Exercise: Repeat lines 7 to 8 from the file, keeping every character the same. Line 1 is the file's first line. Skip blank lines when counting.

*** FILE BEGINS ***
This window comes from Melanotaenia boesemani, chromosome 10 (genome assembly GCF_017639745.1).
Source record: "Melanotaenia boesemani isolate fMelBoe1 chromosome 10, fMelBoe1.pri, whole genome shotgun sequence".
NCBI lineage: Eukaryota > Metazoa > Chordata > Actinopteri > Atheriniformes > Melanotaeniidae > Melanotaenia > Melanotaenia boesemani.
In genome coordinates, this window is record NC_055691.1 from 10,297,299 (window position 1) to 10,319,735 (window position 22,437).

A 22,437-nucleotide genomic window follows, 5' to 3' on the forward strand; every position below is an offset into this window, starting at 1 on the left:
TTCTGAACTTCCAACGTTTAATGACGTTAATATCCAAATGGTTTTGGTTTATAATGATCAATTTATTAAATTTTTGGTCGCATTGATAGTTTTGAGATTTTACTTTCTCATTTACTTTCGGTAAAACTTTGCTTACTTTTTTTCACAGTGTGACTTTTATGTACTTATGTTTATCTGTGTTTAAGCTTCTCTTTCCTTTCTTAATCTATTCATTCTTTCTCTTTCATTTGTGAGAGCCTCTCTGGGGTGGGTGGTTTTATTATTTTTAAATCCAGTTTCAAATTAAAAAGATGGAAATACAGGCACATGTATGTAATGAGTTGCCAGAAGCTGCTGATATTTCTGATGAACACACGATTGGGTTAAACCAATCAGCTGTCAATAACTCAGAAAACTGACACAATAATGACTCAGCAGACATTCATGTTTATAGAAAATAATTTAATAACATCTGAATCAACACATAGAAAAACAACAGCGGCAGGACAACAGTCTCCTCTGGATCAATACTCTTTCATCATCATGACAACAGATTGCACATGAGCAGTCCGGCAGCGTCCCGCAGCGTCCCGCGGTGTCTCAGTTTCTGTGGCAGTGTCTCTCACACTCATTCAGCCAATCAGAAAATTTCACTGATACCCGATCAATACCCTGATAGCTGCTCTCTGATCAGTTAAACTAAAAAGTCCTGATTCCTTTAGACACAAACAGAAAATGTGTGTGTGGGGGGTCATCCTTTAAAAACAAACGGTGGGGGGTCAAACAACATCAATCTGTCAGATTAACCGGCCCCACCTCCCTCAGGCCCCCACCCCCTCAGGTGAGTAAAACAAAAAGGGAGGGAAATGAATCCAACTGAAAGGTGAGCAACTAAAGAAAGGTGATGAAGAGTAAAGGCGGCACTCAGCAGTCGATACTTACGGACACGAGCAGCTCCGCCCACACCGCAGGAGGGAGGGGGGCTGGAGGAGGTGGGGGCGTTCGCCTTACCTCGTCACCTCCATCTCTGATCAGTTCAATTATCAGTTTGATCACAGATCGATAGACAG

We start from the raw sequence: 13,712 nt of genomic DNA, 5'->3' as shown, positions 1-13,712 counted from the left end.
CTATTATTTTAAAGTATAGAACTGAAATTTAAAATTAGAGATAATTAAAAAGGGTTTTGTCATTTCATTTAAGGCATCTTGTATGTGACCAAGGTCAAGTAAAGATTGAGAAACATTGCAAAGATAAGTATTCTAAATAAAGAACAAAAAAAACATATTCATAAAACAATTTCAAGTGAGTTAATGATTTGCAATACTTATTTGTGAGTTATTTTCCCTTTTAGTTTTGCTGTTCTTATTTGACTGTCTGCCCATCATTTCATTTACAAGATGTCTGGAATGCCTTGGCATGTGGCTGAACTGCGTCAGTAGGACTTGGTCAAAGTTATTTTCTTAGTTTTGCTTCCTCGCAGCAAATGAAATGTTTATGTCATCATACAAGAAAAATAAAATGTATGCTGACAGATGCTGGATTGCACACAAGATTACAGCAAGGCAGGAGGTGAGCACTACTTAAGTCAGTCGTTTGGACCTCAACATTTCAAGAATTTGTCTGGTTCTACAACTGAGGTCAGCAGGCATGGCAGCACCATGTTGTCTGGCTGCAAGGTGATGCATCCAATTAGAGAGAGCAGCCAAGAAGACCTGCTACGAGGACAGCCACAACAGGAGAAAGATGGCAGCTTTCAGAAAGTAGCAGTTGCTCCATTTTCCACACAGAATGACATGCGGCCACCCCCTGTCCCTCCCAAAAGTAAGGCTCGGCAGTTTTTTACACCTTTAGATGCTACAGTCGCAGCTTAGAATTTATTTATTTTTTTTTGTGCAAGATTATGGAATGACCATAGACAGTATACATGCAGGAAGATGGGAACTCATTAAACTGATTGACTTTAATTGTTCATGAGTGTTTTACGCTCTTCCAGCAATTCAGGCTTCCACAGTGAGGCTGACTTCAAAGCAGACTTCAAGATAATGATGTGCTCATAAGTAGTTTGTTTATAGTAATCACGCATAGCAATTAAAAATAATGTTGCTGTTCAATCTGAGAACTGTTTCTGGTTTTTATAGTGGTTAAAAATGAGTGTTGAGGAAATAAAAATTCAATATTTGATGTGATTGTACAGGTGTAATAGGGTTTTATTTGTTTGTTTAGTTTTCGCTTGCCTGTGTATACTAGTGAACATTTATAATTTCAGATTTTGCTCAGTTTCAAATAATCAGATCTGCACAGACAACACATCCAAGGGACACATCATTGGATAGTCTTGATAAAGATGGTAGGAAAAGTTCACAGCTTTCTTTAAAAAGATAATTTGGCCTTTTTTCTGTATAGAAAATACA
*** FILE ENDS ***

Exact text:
We start from the raw sequence: 13,712 nt of genomic DNA, 5'->3' as shown, positions 1-13,712 counted from the left end.
CTATTATTTTAAAGTATAGAACTGAAATTTAAAATTAGAGATAATTAAAAAGGGTTTTGTCATTTCATTTAAGGCATCTTGTATGTGACCAAGGTCAAGTAAAGATTGAGAAACATTGCAAAGATAAGTATTCTAAATAAAGAACAAAAAAAACATATTCATAAAACAATTTCAAGTGAGTTAATGATTTGCAATACTTATTTGTGAGTTATTTTCCCTTTTAGTTTTGCTGTTCTTATTTGACTGTCTGCCCATCATTTCATTTACAAGATGTCTGGAATGCCTTGGCATGTGGCTGAACTGCGTCAGTAGGACTTGGTCAAAGTTATTTTCTTAGTTTTGCTTCCTCGCAGCAAATGAAATGTTTATGTCATCATACAAGAAAAATAAAATGTATGCTGACAGATGCTGGATTGCACACAAGATTACAGCAAGGCAGGAGGTGAGCACTACTTAAGTCAGTCGTTTGGACCTCAACATTTCAAGAATTTGTCTGGTTCTACAACTGAGGTCAGCAGGCATGGCAGCACCATGTTGTCTGGCTGCAAGGTGATGCATCCAATTAGAGAGAGCAGCCAAGAAGACCTGCTACGAGGACAGCCACAACAGGAGAAAGATGGCAGCTTTCAGAAAGTAGCAGTTGCTCCATTTTCCACACAGAATGACATGCGGCCACCCCCTGTCCCTCCCAAAAGTAAGGCTCGGCAGTTTTTTACACCTTTAGATGCTACAGTCGCAGCTTAGAATTTATTTATTTTTTTTTGTGCAAGATTATGGAATGACCATAGACAGTATACATGCAGGAAGATGGGAACTCATTAAACTGATTGACTTTAATTGTTCATGAGTGTTTTACGCTCTTCCAGCAATTCAGGCTTCCACAGTGAGGCTGACTTCAAAGCAGACTTCAAGATAATGATGTGCTCATAAGTAGTTTGTTTATAGTAATCACGCATAGCAATTAAAAATAATGTTGCTGTTCAATCTGAGAACTGTTTCTGGTTTTTATAGTGGTTAAAAATGAGTGTTGAGGAAATAAAAATTCAATATTTGATGTGATTGTACAGGTGTAATAGGGTTTTATTTGTTTGTTTAGTTTTCGCTTGCCTGTGTATACTAGTGAACATTTATAATTTCAGATTTTGCTCAGTTTCAAATAATCAGATCTGCACAGACAACACATCCAAGGGACACATCATTGGATAGTCTTGATAAAGATGGTAGGAAAAGTTCACAGCTTTCTTTAAAAAGATAATTTGGCCTTTTTTCTGTATAGAAAATACA